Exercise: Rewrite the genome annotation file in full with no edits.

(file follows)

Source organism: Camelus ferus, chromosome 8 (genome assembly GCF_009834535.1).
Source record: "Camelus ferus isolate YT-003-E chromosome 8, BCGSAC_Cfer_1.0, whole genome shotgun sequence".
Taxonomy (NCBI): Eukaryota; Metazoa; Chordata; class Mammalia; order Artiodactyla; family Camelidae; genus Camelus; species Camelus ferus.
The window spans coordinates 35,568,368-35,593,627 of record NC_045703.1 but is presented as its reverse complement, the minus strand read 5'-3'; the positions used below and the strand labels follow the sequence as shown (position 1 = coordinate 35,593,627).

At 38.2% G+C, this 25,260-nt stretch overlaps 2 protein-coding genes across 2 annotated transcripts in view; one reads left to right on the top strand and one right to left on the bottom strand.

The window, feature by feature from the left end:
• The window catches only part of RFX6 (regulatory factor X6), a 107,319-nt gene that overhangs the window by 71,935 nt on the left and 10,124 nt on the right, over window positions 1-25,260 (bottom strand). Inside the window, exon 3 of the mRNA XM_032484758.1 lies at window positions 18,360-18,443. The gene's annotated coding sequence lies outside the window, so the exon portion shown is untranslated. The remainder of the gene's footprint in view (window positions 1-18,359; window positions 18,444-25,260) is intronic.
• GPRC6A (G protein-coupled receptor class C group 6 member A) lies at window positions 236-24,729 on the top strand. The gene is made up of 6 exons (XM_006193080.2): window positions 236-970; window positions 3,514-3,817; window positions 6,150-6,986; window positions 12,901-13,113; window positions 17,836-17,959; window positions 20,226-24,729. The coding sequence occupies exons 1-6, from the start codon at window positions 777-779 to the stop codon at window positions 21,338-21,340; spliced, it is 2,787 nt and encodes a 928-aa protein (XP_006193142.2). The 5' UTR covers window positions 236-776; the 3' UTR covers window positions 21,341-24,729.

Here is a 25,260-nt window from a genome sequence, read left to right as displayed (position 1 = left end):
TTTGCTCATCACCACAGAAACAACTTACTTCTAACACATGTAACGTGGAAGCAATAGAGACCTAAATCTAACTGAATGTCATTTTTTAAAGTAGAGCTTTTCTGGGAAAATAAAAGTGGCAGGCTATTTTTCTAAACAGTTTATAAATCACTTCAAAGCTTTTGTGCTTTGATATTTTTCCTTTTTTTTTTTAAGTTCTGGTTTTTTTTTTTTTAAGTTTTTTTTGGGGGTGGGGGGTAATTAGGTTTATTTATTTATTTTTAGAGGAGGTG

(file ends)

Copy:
Source organism: Camelus ferus, chromosome 8 (genome assembly GCF_009834535.1).
Source record: "Camelus ferus isolate YT-003-E chromosome 8, BCGSAC_Cfer_1.0, whole genome shotgun sequence".
Taxonomy (NCBI): Eukaryota; Metazoa; Chordata; class Mammalia; order Artiodactyla; family Camelidae; genus Camelus; species Camelus ferus.
The window spans coordinates 35,568,368-35,593,627 of record NC_045703.1 but is presented as its reverse complement, the minus strand read 5'-3'; the positions used below and the strand labels follow the sequence as shown (position 1 = coordinate 35,593,627).

At 38.2% G+C, this 25,260-nt stretch overlaps 2 protein-coding genes across 2 annotated transcripts in view; one reads left to right on the top strand and one right to left on the bottom strand.

The window, feature by feature from the left end:
• The window catches only part of RFX6 (regulatory factor X6), a 107,319-nt gene that overhangs the window by 71,935 nt on the left and 10,124 nt on the right, over window positions 1-25,260 (bottom strand). Inside the window, exon 3 of the mRNA XM_032484758.1 lies at window positions 18,360-18,443. The gene's annotated coding sequence lies outside the window, so the exon portion shown is untranslated. The remainder of the gene's footprint in view (window positions 1-18,359; window positions 18,444-25,260) is intronic.
• GPRC6A (G protein-coupled receptor class C group 6 member A) lies at window positions 236-24,729 on the top strand. The gene is made up of 6 exons (XM_006193080.2): window positions 236-970; window positions 3,514-3,817; window positions 6,150-6,986; window positions 12,901-13,113; window positions 17,836-17,959; window positions 20,226-24,729. The coding sequence occupies exons 1-6, from the start codon at window positions 777-779 to the stop codon at window positions 21,338-21,340; spliced, it is 2,787 nt and encodes a 928-aa protein (XP_006193142.2). The 5' UTR covers window positions 236-776; the 3' UTR covers window positions 21,341-24,729.

Here is a 25,260-nt window from a genome sequence, read left to right as displayed (position 1 = left end):
TTTGCTCATCACCACAGAAACAACTTACTTCTAACACATGTAACGTGGAAGCAATAGAGACCTAAATCTAACTGAATGTCATTTTTTAAAGTAGAGCTTTTCTGGGAAAATAAAAGTGGCAGGCTATTTTTCTAAACAGTTTATAAATCACTTCAAAGCTTTTGTGCTTTGATATTTTTCCTTTTTTTTTTTAAGTTCTGGTTTTTTTTTTTTTAAGTTTTTTTTGGGGGTGGGGGGTAATTAGGTTTATTTATTTATTTTTAGAGGAGGTG